Immigration Restrictions Would Impede Real Estate Market, Says Counselors of Real Estate
Proposed legislation to reduce the number of legal immigrants to the U.S. from one million per year to half that number over the next 10 years could negatively impact housing, development and jobs, according to CRE.
Restrictions on legal immigration would have negative repercussions for the real estate market, according to a report from The Counselors of Real Estate (CRE).
The findings come from the organization’s list of the top 10 issues affecting real estate in 2017-2018, an annual report that predicts and interprets the issues and trends that will have the highest impact on those who own, live, develop and invest in real estate properties.
Established in 1953 and headquartered in Chicago, the Counselors of Real Estate is an international group of high-profile professionals including members of prominent real estate, financial, legal and accounting firms as well as leaders of government and academia who provide expert, objective advice on complex real property situations and land-related matters.
Last week, President Donald Trump unveiled legislation intended to reduce immigration to the U.S. If Congress passes the bill, it would reduce the number of legal immigrants to the country from one million per year to half that number over the next 10 years and could negatively impact housing, development and jobs, according to CRE.
“Reduced workforce numbers caused by restricted immigration would negatively impact property sectors such as hospitality (hotels and restaurants), retail (stores, online ordering and related logistics businesses), residential and multifamily development and construction, and a multitude of service industries within and outside of real estate,” says Scott Muldavin, chair of CRE.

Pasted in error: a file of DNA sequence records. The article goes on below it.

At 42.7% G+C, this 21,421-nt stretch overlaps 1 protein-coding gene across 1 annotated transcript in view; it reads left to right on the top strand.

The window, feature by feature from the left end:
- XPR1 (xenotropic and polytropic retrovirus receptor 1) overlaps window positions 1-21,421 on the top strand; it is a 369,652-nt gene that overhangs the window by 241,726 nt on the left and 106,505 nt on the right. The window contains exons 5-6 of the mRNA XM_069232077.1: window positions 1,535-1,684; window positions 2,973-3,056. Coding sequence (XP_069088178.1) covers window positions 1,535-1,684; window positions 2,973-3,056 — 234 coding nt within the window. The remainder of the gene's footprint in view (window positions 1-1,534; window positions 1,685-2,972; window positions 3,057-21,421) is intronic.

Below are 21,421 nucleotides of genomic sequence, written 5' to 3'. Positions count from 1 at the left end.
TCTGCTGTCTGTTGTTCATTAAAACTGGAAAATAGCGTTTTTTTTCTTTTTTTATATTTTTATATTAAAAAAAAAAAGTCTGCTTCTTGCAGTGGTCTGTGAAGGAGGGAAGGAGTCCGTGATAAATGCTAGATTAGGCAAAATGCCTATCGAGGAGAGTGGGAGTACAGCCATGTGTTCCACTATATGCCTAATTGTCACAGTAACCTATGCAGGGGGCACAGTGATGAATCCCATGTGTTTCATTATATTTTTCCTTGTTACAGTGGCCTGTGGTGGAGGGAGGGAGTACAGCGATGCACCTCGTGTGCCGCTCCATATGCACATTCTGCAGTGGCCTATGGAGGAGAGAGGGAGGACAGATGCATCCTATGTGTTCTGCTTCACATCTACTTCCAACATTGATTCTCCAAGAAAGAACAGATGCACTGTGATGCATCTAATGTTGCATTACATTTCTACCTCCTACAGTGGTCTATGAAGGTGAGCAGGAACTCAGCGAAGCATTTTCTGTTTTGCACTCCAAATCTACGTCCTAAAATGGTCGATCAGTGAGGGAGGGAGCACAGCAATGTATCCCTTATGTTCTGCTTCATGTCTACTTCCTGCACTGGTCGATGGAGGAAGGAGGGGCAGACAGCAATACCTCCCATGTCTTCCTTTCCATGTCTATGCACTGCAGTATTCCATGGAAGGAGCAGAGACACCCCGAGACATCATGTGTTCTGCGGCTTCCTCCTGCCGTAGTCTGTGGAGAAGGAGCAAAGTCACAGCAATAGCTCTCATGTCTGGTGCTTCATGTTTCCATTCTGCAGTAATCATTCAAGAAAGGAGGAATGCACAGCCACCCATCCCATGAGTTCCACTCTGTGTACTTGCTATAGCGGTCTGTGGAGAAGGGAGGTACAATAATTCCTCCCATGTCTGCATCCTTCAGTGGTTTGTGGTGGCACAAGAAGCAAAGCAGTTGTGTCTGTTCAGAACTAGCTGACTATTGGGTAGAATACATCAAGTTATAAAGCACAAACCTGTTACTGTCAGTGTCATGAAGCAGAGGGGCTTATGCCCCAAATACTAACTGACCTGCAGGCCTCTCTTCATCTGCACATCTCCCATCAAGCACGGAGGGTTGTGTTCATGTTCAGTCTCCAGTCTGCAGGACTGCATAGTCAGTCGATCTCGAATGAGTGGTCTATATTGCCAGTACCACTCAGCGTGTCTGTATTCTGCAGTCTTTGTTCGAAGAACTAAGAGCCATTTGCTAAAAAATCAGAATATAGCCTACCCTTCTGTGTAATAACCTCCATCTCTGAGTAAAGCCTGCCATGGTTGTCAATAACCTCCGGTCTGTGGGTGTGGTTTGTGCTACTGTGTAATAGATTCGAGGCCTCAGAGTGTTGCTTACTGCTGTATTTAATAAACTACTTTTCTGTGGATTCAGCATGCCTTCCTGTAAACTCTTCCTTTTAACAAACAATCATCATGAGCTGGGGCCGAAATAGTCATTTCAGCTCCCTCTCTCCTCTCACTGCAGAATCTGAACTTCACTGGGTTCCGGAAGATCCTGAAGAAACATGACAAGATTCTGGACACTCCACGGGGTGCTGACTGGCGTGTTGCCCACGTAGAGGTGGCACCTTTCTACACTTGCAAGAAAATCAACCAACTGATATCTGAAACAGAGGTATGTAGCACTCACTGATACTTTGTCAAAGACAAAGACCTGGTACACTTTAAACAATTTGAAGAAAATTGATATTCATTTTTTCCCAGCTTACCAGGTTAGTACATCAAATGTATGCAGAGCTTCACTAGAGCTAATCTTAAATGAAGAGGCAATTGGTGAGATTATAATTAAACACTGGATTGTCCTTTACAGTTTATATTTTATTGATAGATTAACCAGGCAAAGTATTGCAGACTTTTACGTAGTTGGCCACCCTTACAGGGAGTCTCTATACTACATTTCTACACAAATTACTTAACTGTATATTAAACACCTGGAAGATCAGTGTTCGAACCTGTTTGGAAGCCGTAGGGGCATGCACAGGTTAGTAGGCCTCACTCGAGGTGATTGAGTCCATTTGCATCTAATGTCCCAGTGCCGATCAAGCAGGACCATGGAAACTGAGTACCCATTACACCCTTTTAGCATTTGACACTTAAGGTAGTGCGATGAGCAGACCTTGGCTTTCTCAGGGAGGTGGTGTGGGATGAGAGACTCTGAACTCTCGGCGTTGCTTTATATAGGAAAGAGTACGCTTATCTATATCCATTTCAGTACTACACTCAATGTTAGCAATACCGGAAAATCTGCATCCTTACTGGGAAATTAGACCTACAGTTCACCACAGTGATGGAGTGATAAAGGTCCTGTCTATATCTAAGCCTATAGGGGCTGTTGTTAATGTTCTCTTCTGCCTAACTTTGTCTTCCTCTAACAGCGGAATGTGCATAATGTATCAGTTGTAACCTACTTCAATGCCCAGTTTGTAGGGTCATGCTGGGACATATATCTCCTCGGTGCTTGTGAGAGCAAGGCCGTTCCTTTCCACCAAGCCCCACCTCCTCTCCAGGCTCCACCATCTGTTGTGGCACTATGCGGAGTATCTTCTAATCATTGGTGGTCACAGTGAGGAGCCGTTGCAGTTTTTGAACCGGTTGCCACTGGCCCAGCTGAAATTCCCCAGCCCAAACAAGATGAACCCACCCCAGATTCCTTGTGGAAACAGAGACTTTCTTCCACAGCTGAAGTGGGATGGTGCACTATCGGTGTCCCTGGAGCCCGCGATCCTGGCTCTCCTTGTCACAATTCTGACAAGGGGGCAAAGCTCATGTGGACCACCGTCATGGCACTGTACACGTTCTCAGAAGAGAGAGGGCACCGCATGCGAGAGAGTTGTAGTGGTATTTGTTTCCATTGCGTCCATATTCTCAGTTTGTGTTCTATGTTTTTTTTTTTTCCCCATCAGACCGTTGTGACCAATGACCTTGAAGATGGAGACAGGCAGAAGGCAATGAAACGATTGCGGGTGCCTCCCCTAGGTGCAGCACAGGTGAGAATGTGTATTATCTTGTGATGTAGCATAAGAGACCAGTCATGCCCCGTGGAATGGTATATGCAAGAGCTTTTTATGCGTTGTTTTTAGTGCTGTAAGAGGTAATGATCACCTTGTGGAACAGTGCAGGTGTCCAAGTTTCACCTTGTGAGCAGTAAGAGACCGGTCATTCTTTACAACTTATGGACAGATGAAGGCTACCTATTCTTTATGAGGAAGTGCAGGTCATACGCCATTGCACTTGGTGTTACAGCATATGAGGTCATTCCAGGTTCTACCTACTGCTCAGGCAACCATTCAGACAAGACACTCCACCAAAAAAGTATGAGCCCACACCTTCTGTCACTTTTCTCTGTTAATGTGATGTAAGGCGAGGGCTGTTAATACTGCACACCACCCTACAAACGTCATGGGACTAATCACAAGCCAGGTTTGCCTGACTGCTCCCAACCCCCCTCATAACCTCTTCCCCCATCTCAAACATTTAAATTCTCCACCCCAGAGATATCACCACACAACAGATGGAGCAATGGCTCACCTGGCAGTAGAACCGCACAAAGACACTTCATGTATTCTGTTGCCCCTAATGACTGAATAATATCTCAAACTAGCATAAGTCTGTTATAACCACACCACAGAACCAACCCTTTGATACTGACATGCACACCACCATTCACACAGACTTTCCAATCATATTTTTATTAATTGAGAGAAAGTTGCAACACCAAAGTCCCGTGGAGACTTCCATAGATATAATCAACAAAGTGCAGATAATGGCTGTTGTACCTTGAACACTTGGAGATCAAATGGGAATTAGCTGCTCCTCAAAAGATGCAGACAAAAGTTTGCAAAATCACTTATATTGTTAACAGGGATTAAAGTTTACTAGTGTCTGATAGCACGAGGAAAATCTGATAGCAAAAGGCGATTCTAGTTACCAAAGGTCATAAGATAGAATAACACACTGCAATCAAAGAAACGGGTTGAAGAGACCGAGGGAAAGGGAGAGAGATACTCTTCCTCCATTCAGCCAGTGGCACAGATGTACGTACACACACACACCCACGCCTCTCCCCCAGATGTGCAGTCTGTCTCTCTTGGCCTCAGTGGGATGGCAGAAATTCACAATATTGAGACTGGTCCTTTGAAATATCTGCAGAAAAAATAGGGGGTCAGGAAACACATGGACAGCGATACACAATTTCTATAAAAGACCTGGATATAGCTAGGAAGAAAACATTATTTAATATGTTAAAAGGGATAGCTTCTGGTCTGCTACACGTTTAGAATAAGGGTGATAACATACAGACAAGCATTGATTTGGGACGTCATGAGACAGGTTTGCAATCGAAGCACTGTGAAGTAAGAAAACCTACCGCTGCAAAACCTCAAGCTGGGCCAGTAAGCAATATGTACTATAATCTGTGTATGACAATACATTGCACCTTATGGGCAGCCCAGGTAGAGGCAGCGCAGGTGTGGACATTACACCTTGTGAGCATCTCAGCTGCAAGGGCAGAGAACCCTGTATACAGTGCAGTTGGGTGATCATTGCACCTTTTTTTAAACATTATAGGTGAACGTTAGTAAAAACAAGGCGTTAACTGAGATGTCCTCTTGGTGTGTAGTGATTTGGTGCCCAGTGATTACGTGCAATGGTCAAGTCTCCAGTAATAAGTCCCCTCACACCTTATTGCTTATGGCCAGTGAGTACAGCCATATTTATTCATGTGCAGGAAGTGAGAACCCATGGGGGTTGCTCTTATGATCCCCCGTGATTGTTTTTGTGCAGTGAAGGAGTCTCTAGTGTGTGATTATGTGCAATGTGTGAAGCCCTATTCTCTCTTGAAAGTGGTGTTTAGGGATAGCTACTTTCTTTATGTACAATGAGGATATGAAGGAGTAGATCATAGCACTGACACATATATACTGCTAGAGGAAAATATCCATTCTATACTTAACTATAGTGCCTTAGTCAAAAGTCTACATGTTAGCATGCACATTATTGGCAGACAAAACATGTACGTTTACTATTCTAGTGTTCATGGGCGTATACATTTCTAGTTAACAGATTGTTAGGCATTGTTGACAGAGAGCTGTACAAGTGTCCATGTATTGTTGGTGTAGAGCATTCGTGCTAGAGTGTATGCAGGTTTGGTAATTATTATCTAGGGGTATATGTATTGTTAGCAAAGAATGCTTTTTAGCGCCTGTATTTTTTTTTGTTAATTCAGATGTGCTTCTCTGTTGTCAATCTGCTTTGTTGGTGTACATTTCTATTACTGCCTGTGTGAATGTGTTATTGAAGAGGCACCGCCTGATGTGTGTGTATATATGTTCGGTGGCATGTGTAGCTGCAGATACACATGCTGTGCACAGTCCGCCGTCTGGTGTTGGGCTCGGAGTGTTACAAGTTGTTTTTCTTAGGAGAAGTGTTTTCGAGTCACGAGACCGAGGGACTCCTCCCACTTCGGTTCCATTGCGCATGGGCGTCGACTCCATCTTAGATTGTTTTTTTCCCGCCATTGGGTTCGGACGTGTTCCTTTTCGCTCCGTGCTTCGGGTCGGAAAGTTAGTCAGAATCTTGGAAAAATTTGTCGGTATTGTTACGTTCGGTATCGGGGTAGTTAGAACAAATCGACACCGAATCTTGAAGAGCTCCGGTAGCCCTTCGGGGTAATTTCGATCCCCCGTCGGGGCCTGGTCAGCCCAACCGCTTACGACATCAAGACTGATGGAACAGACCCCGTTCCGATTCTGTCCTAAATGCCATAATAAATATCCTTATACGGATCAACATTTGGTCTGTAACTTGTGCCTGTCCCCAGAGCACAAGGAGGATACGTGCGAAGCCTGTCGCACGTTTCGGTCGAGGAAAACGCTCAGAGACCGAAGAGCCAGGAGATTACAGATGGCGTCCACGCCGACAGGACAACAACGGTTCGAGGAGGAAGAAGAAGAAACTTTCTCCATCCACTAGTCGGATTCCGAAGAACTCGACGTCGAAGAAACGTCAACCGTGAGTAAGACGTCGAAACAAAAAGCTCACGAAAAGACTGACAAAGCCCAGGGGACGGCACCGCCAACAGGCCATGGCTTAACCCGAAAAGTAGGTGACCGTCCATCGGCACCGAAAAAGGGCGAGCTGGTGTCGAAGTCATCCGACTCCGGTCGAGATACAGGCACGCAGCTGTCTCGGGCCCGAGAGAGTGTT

Companies ranging from tech firms to real estate finance often rely on highly skilled immigrants to fill positions. CRE notes that restrictive immigration laws would not only reduce the number of skilled employees in the workforce, but could stall development projects due to a shortage of labor.
Additionally, the study predicts that immigration restrictions could impede the multifamily sector. “Immigration is a dynamic source of new household formation too,” says Muldavin. “New immigrants tend to rent, which boosts demand for multifamily housing, especially in gateway cities.”
According to CRE, recent surveys suggest immigrant populations aspire to own homes and move from cities to suburbs and back in search of employment.
The report predicts that by limiting immigration, labor and homeownership rates will be constrained, an effect that in the long term will leave behind a smaller labor force to support communities with an aging population.
The CRE Top Ten Issues Affecting Real Estate 2017-2018:
- Political Polarization and Global Uncertainty
- The Technology Boom
- Generational Disruption
- Retail Disruption
- Infrastructure Investment
- Housing: The Big Mismatch
- Lost Decades of the Middle Class
- Real Estate’s Emerging Role in Health Care
- Climate Change
Click here to read more about these issues.
— Camren Skelton